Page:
Breastfeeding can be a painful experience when your little one refuses to latch deeply. Learn what to do when baby pulls back to a shallow latch.
You know how important a correct latch is to successful breastfeeding… except your baby didn’t exactly get the memo.
She starts off with a deep latch, but after a minute or two, pushes back and slides into a shallow one. You find it difficult to keep latching and unlatching, especially when you’re half asleep. She’ll even close her mouth tight during a shallow latch, making it hard to slip your finger in to break the suction.
Because she has a difficult time sucking the milk in a shallow latch, she’ll suck harder than ever, making the pain unbearable.
And the few times you do manage to keep her in a deep latch makes you feel stuck in the same position. Any slight motion—reaching for the remote, shifting your seat—messes it all up.
What happens if your baby refuses to latch deeply? What are a few tricks or positions to correct a shallow latch?
When your baby pulls back to a shallow latch
Ensuring a deep latch is essential for continued breastfeeding success and enjoyment. No one wants their nipples tugged at several times a day, especially with blisters and cuts, clogged ducts and aches.
The first place is to start is with a lactation consultant or your baby’s pediatrician. They’ll be able to pinpoint particular problems like tongue- or lip-tie you might never have known.
That said, many moms have experienced a shallow latch and, thanks to a few tweaks and changes, have been able to turn things around. Take a look at these tips to see if they can work for you:
1. Nurse your baby reclined
One of the biggest reasons your baby prefers a shallow latch may be because of an oversupply of milk. With a quick letdown of milk, she’d rather purse her lips and take a few sips than feel like she’s guzzling so much.
A simple trick is to nurse her reclined. Sit on a recliner or a chair that allows you to lie down at a slight angle. Then, place her on top to nurse, using gravity to help her develop a deep latch. And since milk won’t be gushing out at this angle, she’ll feel less inclined to slip back to a shallow one.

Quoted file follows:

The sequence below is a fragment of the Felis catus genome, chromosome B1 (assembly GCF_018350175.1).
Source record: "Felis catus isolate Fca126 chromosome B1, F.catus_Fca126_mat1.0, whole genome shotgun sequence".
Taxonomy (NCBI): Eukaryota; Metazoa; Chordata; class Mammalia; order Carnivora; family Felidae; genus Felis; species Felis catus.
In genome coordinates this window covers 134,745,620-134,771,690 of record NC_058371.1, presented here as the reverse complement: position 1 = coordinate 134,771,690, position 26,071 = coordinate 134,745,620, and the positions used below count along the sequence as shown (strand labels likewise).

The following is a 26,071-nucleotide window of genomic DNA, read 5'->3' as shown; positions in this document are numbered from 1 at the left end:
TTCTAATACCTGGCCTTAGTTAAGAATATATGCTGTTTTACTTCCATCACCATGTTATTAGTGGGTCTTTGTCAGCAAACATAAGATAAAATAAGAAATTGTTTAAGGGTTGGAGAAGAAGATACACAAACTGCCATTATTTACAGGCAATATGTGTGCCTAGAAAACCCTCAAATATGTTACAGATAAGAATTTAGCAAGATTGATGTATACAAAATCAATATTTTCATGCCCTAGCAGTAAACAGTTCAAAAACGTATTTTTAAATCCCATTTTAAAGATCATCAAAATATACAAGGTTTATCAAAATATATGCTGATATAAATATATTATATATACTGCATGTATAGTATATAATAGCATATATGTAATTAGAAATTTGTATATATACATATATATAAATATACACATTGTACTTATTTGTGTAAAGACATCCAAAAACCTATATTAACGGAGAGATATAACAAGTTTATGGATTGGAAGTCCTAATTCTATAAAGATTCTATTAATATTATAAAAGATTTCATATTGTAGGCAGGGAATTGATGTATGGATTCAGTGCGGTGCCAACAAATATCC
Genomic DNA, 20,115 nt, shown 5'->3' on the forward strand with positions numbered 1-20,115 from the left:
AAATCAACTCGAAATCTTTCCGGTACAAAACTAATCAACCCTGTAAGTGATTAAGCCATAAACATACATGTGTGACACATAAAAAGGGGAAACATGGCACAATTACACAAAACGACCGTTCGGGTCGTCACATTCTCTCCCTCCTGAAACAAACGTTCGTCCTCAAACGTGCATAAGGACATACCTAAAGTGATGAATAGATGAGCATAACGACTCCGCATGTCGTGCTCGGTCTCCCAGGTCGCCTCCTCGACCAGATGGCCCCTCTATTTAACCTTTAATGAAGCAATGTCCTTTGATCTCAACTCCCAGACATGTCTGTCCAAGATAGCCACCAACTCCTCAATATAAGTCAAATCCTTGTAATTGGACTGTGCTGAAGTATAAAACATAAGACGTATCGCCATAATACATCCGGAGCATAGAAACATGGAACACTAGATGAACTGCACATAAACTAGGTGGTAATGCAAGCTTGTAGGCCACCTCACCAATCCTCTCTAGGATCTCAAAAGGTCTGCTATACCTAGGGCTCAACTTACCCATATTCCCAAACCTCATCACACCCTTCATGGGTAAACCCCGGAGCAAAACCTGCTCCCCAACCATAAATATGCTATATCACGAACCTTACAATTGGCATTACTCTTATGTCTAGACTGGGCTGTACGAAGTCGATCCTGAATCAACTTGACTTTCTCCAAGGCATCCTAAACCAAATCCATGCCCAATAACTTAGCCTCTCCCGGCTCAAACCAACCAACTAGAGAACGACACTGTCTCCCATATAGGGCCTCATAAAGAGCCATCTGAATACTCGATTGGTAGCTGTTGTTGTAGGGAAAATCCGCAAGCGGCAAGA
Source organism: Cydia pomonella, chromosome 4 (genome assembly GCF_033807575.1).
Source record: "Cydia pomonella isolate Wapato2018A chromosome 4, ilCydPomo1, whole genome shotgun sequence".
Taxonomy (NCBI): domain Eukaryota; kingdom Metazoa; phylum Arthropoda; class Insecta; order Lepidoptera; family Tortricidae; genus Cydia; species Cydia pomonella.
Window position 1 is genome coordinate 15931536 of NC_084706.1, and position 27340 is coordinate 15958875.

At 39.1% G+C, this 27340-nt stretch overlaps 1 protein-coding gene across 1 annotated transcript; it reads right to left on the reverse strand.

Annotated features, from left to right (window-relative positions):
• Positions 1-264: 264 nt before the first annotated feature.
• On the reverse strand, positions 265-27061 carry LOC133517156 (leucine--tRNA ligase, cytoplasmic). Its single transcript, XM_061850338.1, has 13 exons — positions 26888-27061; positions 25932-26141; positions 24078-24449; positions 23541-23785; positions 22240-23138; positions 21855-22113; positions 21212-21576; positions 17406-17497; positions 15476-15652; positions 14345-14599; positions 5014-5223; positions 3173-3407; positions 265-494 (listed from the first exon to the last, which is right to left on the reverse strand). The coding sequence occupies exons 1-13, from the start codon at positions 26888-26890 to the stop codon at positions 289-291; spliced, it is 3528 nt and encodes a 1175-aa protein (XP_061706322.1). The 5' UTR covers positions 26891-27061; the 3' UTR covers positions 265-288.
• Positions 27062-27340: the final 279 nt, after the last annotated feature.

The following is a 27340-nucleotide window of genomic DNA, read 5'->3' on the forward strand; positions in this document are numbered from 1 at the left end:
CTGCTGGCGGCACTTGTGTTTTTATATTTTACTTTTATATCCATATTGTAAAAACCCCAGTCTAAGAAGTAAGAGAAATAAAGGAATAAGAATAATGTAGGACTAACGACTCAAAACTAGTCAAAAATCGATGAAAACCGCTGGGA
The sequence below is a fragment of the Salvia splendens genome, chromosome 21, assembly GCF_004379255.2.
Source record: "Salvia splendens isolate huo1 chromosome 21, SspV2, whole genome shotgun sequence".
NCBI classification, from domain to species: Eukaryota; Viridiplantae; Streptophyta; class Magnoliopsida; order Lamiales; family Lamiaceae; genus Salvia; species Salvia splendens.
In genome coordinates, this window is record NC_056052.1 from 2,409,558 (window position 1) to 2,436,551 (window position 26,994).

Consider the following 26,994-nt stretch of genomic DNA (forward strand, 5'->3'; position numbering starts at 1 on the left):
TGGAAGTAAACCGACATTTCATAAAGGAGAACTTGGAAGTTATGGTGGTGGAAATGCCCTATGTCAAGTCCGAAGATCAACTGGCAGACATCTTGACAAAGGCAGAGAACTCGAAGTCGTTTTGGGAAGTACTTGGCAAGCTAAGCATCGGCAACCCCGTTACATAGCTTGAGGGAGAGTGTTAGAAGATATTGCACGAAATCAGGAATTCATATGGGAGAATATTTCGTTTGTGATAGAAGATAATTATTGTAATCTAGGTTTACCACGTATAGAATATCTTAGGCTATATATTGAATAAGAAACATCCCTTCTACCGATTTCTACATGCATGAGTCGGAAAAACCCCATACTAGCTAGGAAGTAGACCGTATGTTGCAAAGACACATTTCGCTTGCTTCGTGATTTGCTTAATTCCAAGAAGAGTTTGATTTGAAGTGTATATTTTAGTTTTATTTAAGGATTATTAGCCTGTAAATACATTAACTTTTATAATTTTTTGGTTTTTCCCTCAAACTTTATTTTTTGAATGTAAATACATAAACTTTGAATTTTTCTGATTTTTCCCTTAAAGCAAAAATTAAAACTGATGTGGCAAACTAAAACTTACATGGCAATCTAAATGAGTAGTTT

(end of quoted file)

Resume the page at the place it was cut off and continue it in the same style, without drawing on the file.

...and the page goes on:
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2. Hand express or pump beforehand
Another way to handle an oversupply of milk is to hand express or pump before you plan to nurse your baby.
The shower is a perfect place to hand express milk, what with no cleanup to deal with and the warmth of the shower to help. Or, you can also pump for a few minutes on each breast to help ease the engorgement that could be contributing to your baby’s shallow latch.
3. Use the exaggerated c-hold position
Certain breastfeeding holds can help support your baby to a deeper latch. The exaggerated c-hold is one example.
Cup your breast with your hand, with your thumb at the top and the rest of your fingers beneath. Make sure that your fingers are outside the areola—the dark part of your breast—as this is where you want her mouth to go.
Then, “push” your breast down with your thumb, and with the other fingers, pull and lift the nipple up, as if it’s pointing upward. This makes the entire areola more accessible for a deeper latch. It’ll also help to hold her head and neck with your other hand in place and prevent her from pulling back to a shallow latch.
4. Pull your baby’s chin down
With a shallow latch, your baby’s chin and mouth are closed tighter than if her mouth and jaw were wide open. To help her develop a deep latch, pull her chin down to encourage her to open her mouth.
Slip your finger between her chin and your breast and gently pull her chin down. This will hopefully give you more room to insert more of your breast into her mouth.
5. Dry your breast and your baby’s mouth
For some moms, slipping back to a shallow latch happens because the surface is too wet. To make a shallow latch less likely, pat your breast dry before you nurse so that her mouth is more likely to stay in a deep latch.
Then, give her lips a quick pat with a burp cloth as well. With a drier breast and mouth, she’ll hopefully stay latched onto more of your breast than slipping back to your nipple.
By far, unlatching a shallow latch for a deep one is the way to go, as you don’t want your baby to get used to a bad latch. But understandably, correcting her latch over and over can be frustrating.
To prevent a shallow latch in the first place, try nursing her on a recline, using gravity to help her take more of your breast. This, along with hand expressing or pumping beforehand, will also ease a quick letdown that an oversupply could be contributing to.
Then, use the exaggerated c-hold to allow more of your breast into her mouth. If you see her starting to slip back into a shallow latch, pull her chin down to encourage a wider position. And finally, try keeping your breast and her lips and mouth dry to make her less likely to slip back to a shallow latch.
And with enough effort, hopefully this time she’ll get the memo that a shallow latch isn’t the way to go.
Get more tips:
- When Breastfeeding Hurts (Even with a Good Latch)
- 4 Reasons Your Baby Never Seems Satisfied After Breastfeeding
- When Does Breastfeeding Finally Stop Hurting?
- When Your Baby Nurses for an Hour and Is Still Hungry
- Baby Feeding Every Hour (And Not Sleeping, Either)?
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